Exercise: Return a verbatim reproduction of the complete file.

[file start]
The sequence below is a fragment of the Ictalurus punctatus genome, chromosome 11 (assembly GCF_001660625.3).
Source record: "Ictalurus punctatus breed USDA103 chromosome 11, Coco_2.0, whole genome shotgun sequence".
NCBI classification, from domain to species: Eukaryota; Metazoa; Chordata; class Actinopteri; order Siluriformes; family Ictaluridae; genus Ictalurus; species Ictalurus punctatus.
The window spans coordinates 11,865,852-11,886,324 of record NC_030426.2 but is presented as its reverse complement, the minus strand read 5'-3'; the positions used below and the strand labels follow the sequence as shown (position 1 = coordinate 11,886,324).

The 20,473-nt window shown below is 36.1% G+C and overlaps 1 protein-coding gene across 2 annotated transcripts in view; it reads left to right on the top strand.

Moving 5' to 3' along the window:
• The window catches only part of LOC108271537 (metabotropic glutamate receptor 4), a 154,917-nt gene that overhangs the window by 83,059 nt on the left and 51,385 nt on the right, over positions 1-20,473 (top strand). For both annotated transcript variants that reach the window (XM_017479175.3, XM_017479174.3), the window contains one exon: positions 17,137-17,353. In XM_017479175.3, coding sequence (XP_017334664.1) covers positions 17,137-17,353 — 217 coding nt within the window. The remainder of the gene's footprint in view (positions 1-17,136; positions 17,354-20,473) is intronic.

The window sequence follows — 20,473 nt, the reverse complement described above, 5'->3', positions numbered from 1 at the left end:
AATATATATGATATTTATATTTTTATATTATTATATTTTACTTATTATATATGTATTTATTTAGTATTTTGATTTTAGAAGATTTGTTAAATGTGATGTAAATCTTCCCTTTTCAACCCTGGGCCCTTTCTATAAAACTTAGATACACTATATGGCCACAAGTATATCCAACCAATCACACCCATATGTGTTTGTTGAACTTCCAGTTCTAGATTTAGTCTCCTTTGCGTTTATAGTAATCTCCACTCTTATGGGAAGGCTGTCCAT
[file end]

The sequence below is a fragment of the Ictalurus punctatus genome, chromosome 11 (assembly GCF_001660625.3).
Source record: "Ictalurus punctatus breed USDA103 chromosome 11, Coco_2.0, whole genome shotgun sequence".
NCBI classification, from domain to species: Eukaryota; Metazoa; Chordata; class Actinopteri; order Siluriformes; family Ictaluridae; genus Ictalurus; species Ictalurus punctatus.
The window spans coordinates 11,865,852-11,886,324 of record NC_030426.2 but is presented as its reverse complement, the minus strand read 5'-3'; the positions used below and the strand labels follow the sequence as shown (position 1 = coordinate 11,886,324).

The 20,473-nt window shown below is 36.1% G+C and overlaps 1 protein-coding gene across 2 annotated transcripts in view; it reads left to right on the top strand.

Moving 5' to 3' along the window:
• The window catches only part of LOC108271537 (metabotropic glutamate receptor 4), a 154,917-nt gene that overhangs the window by 83,059 nt on the left and 51,385 nt on the right, over positions 1-20,473 (top strand). For both annotated transcript variants that reach the window (XM_017479175.3, XM_017479174.3), the window contains one exon: positions 17,137-17,353. In XM_017479175.3, coding sequence (XP_017334664.1) covers positions 17,137-17,353 — 217 coding nt within the window. The remainder of the gene's footprint in view (positions 1-17,136; positions 17,354-20,473) is intronic.

The window sequence follows — 20,473 nt, the reverse complement described above, 5'->3', positions numbered from 1 at the left end:
AATATATATGATATTTATATTTTTATATTATTATATTTTACTTATTATATATGTATTTATTTAGTATTTTGATTTTAGAAGATTTGTTAAATGTGATGTAAATCTTCCCTTTTCAACCCTGGGCCCTTTCTATAAAACTTAGATACACTATATGGCCACAAGTATATCCAACCAATCACACCCATATGTGTTTGTTGAACTTCCAGTTCTAGATTTAGTCTCCTTTGCGTTTATAGTAATCTCCACTCTTATGGGAAGGCTGTCCAT